- a funeral song or tune, or one expressing mourning in commemoration of the dead.
- any composition resembling such a song or tune in character, as a poem of lament for the dead or solemn, mournful music: Tennyson's dirge for the Duke of Wellington.
- a mournful sound resembling a dirge: The autumn wind sang the dirge of summer.
- Ecclesiastical. the office of the dead, or the funeral service as sung.
Origin of dirge
Examples from the Web for dirge
The 19th century, though, was a 100-year dirge from one horrid epidemic to another.When TB Was a Death Sentence: An Excerpt From ‘The Remedy’
April 16, 2014
The design team sent out a dirge of mostly camel-colored leggings, leather shorts, tunics, and jackets.Milan Fashion Week's Malaise
September 23, 2011
It was the dirge of the British Empire in America, “The World Turned Upside Down.”Washington in Victory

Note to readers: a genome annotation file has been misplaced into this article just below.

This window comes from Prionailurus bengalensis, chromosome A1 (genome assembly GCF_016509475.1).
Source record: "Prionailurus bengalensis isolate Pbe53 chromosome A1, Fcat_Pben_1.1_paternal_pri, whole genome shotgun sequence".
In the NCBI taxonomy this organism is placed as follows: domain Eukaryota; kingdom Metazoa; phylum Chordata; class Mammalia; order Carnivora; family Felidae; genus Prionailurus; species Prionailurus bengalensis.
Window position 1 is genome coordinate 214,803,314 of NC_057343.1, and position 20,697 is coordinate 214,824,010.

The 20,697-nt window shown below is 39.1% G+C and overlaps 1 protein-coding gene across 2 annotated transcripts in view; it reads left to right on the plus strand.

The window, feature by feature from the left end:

October 10, 2008
Sometimes, by way of providing a varied entertainment, they sing a dirge.The Devil's Dictionary
But it was only the cold wind from the mountains whistling a dirge.The Rock of Chickamauga
Joseph A. Altsheler
It was a dirge, which he was intoning as he bent over the cookstove.Fair Harbor
Joseph Crosby Lincoln
"Neither did he," he observed, and began to whistle what sounded like a dirge.Shavings
Joseph C. Lincoln
The entrance to the room where the Bella figlia had been succeeded by a dirge, was blocked.The Paliser case
- a chant of lamentation for the dead
- the funeral service in its solemn or sung forms
- any mourning song or melody
Word Origin and History for dirge
early 13c., dirige (current contracted form is from c.1400), from Latin dirige "direct!" imperative of dirigere "to direct," probably from antiphon Dirige, Domine, Deus meus, in conspectu tuo viam meam, "Direct, O Lord, my God, my way in thy sight," from Psalm v:9, which opened the Matins service in the Office of the Dead. Transferred sense of "any funeral song" is from c.1500.